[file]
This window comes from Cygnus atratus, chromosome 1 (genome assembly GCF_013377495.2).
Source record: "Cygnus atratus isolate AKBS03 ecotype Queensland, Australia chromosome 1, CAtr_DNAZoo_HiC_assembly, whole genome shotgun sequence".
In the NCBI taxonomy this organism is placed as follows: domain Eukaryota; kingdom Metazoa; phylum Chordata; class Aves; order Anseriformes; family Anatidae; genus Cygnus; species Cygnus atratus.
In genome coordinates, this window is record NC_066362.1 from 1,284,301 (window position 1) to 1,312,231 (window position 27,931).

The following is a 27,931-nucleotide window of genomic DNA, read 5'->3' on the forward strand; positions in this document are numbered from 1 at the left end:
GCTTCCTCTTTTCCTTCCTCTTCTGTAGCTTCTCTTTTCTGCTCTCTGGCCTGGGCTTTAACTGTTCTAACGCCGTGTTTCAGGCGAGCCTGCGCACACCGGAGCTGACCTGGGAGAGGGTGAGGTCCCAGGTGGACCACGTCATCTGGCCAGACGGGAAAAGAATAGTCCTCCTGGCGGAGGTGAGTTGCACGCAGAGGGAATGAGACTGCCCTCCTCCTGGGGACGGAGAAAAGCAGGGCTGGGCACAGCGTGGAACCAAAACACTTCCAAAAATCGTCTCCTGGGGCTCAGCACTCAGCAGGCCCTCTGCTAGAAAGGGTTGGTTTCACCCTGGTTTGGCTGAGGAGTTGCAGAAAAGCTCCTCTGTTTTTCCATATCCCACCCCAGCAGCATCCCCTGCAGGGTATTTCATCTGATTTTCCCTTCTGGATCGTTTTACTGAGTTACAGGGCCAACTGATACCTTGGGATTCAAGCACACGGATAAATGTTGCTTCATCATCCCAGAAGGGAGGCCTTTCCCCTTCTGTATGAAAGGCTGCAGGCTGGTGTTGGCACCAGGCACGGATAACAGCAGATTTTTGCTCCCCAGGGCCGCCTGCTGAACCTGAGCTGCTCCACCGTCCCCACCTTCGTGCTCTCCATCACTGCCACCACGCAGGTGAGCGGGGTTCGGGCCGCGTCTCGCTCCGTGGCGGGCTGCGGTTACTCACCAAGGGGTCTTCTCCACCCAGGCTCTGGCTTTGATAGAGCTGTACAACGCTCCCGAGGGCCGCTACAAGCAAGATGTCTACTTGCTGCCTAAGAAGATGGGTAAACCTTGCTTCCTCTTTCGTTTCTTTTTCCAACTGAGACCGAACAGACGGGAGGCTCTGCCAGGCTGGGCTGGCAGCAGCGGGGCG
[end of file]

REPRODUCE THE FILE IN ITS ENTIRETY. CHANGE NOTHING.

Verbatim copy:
This window comes from Cygnus atratus, chromosome 1 (genome assembly GCF_013377495.2).
Source record: "Cygnus atratus isolate AKBS03 ecotype Queensland, Australia chromosome 1, CAtr_DNAZoo_HiC_assembly, whole genome shotgun sequence".
In the NCBI taxonomy this organism is placed as follows: domain Eukaryota; kingdom Metazoa; phylum Chordata; class Aves; order Anseriformes; family Anatidae; genus Cygnus; species Cygnus atratus.
In genome coordinates, this window is record NC_066362.1 from 1,284,301 (window position 1) to 1,312,231 (window position 27,931).

The following is a 27,931-nucleotide window of genomic DNA, read 5'->3' on the forward strand; positions in this document are numbered from 1 at the left end:
GCTTCCTCTTTTCCTTCCTCTTCTGTAGCTTCTCTTTTCTGCTCTCTGGCCTGGGCTTTAACTGTTCTAACGCCGTGTTTCAGGCGAGCCTGCGCACACCGGAGCTGACCTGGGAGAGGGTGAGGTCCCAGGTGGACCACGTCATCTGGCCAGACGGGAAAAGAATAGTCCTCCTGGCGGAGGTGAGTTGCACGCAGAGGGAATGAGACTGCCCTCCTCCTGGGGACGGAGAAAAGCAGGGCTGGGCACAGCGTGGAACCAAAACACTTCCAAAAATCGTCTCCTGGGGCTCAGCACTCAGCAGGCCCTCTGCTAGAAAGGGTTGGTTTCACCCTGGTTTGGCTGAGGAGTTGCAGAAAAGCTCCTCTGTTTTTCCATATCCCACCCCAGCAGCATCCCCTGCAGGGTATTTCATCTGATTTTCCCTTCTGGATCGTTTTACTGAGTTACAGGGCCAACTGATACCTTGGGATTCAAGCACACGGATAAATGTTGCTTCATCATCCCAGAAGGGAGGCCTTTCCCCTTCTGTATGAAAGGCTGCAGGCTGGTGTTGGCACCAGGCACGGATAACAGCAGATTTTTGCTCCCCAGGGCCGCCTGCTGAACCTGAGCTGCTCCACCGTCCCCACCTTCGTGCTCTCCATCACTGCCACCACGCAGGTGAGCGGGGTTCGGGCCGCGTCTCGCTCCGTGGCGGGCTGCGGTTACTCACCAAGGGGTCTTCTCCACCCAGGCTCTGGCTTTGATAGAGCTGTACAACGCTCCCGAGGGCCGCTACAAGCAAGATGTCTACTTGCTGCCTAAGAAGATGGGTAAACCTTGCTTCCTCTTTCGTTTCTTTTTCCAACTGAGACCGAACAGACGGGAGGCTCTGCCAGGCTGGGCTGGCAGCAGCGGGGCG